Textron has put the future of the largest Cessna-branded business jet on hold until it knows whether Safran can resolve a problem detected in October with the Silvercrest engine during high-altitude testing.
Textron Aviation launched the 12-passenger Cessna Citation Hemisphere with 4,500nm range in 2015, promising to achieve first flight in 2019 with an aircraft powered by two 12,000lb-thrust Silvercrest engines.
The business case for the Hemisphere relies upon the unique fuel efficiency of the Silvercrest engine, says Textron chief executive Scott Donnelly, speaking to analysts on a fourth quarter earnings call.
“To make that aircraft be what we want it to be, that’s the engine that makes it work. So if you go to a larger engine then you have to go to a larger aircraft and that’s a path that we’re not going to go do,” Donnelly says.
Another Silvercrest customer, Dassault, has already cancelled the Falcon 5X as a result of doubts about the engine’s future. The French business jet manufacturer has re-launched the Falcon 5X as a larger aircraft that will enter service in four years with Pratt & Whitney Canada PW800 engines.
Unlike Dassasult, Textron Aviation currently doesn’t build any aircraft larger than the Hemisphere.
“If the [Silvercrest] engine is not there, then you do a step back and go, okay guys, what do we want to do?” Donnelly says. “Going bigger doesn’t make sense to us, so we would have to evaluate a change in our strategy. It’s all predicated on where the engine is and we just don’t know yet.”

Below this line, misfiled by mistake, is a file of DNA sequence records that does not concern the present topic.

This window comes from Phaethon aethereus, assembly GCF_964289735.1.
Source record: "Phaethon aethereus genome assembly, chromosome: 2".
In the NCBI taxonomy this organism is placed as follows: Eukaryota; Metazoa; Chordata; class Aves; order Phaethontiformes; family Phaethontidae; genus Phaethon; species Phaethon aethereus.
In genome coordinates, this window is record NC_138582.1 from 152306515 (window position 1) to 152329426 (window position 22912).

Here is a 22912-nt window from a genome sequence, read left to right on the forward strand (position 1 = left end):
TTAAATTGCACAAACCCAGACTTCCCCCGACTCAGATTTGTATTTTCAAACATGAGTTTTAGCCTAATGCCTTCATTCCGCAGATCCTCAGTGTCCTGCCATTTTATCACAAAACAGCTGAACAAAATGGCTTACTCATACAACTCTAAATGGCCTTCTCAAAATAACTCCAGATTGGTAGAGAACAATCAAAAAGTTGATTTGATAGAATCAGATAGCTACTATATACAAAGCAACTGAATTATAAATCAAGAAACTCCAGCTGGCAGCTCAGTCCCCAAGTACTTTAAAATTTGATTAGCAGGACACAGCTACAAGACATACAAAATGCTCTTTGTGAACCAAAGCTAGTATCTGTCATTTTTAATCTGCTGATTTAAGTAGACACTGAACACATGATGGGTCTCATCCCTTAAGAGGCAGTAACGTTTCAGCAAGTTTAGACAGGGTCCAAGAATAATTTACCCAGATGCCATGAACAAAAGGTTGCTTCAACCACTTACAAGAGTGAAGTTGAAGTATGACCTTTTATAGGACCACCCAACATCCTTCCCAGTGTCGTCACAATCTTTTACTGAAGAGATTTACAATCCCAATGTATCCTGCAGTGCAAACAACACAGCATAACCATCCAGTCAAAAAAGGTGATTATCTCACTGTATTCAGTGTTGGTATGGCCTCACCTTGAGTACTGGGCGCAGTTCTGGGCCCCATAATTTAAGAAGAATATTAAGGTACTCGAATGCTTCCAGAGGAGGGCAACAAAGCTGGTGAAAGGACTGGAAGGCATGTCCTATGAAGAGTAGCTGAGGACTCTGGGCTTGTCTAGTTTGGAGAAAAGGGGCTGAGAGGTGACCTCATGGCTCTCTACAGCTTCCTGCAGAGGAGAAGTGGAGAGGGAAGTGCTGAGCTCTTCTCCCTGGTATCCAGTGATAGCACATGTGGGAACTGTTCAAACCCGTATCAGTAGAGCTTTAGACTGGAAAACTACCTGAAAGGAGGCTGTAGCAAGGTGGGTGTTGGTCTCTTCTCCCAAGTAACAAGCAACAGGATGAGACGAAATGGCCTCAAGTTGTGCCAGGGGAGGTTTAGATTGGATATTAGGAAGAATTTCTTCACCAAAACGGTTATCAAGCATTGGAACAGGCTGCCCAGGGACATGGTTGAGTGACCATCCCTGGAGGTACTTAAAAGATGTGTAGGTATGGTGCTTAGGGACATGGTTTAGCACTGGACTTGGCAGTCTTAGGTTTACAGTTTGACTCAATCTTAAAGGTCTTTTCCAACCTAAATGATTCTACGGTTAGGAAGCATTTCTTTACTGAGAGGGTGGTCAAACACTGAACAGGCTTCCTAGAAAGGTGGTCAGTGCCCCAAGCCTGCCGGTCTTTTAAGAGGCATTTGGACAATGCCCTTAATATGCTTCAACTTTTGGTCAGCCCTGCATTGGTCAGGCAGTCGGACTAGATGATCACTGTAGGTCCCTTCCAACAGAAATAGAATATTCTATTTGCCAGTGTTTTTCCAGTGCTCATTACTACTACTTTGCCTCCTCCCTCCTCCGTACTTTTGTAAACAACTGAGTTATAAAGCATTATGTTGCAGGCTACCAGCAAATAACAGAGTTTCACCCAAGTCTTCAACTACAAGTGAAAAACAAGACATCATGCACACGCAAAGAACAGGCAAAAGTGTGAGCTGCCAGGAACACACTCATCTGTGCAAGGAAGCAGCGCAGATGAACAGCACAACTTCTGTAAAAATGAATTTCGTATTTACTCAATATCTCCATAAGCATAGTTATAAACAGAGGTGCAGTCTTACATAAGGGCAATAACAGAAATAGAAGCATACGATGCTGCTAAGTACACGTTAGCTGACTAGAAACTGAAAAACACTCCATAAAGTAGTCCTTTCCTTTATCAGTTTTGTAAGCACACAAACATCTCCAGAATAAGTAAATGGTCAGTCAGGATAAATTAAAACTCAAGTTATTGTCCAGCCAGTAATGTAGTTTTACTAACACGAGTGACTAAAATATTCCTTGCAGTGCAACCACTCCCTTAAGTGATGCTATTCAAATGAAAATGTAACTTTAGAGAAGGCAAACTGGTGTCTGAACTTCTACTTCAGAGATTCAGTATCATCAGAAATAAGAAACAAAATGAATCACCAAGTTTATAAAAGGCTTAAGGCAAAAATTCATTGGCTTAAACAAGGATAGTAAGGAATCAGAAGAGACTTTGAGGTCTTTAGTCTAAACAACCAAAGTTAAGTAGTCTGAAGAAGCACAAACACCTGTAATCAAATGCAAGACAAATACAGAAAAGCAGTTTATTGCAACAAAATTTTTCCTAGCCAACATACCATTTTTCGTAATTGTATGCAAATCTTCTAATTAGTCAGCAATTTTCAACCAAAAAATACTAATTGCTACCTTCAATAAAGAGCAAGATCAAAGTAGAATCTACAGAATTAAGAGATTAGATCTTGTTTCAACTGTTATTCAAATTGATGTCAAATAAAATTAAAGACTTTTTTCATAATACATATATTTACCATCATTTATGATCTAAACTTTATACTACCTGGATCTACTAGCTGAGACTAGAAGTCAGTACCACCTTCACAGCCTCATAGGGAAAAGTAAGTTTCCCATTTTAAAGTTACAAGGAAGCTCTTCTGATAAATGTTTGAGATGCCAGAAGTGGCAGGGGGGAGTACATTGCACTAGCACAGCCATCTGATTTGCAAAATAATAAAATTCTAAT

Safran has been wrestling with the high-pressure compressor in the Silvercrest engine for a few years. The engine features an axial-centrifugal architecture in the high-pressure commpressor, which means the airflow passes straight through the blades of the first stages of the compressor before curling around the fixed tips of the last stage.
Such architectures are common in engines below 7,000lb-thrust, but are rarely seen in the 10,000-12,000lb-thrust class of the Silvercrest, due to the complexity of managing pressure losses in the airflow around the final, centrifugal stage. If it works, however, Safran believes the Silvercrest will represent the most fuel efficient turbofan engine in a usually neglected market segment.
First, however, Safran has to resolve the problem with Silvercrest at high altitude. In tests at high altitude on Safran’s flying testbed, the Silvercrest was found to be slow to accelerate or decelerate upon command.
Dassault reacted strongly to the news at the NBAA convention in October, saying the Falcon 5X problem was under review. Two months later, Dassault announced the Falcon 5X would be cancelled and replaced with the larger model.
Textron Aviation officials have always adopted a more patient approach with the Silvercrest. The company’s executives have agreed with Safran that the high-pressure compressor problems identified during testing for the Falcon 5X would be resolved by the time the engine was needed for the first flight of the Hemisphere in 2019.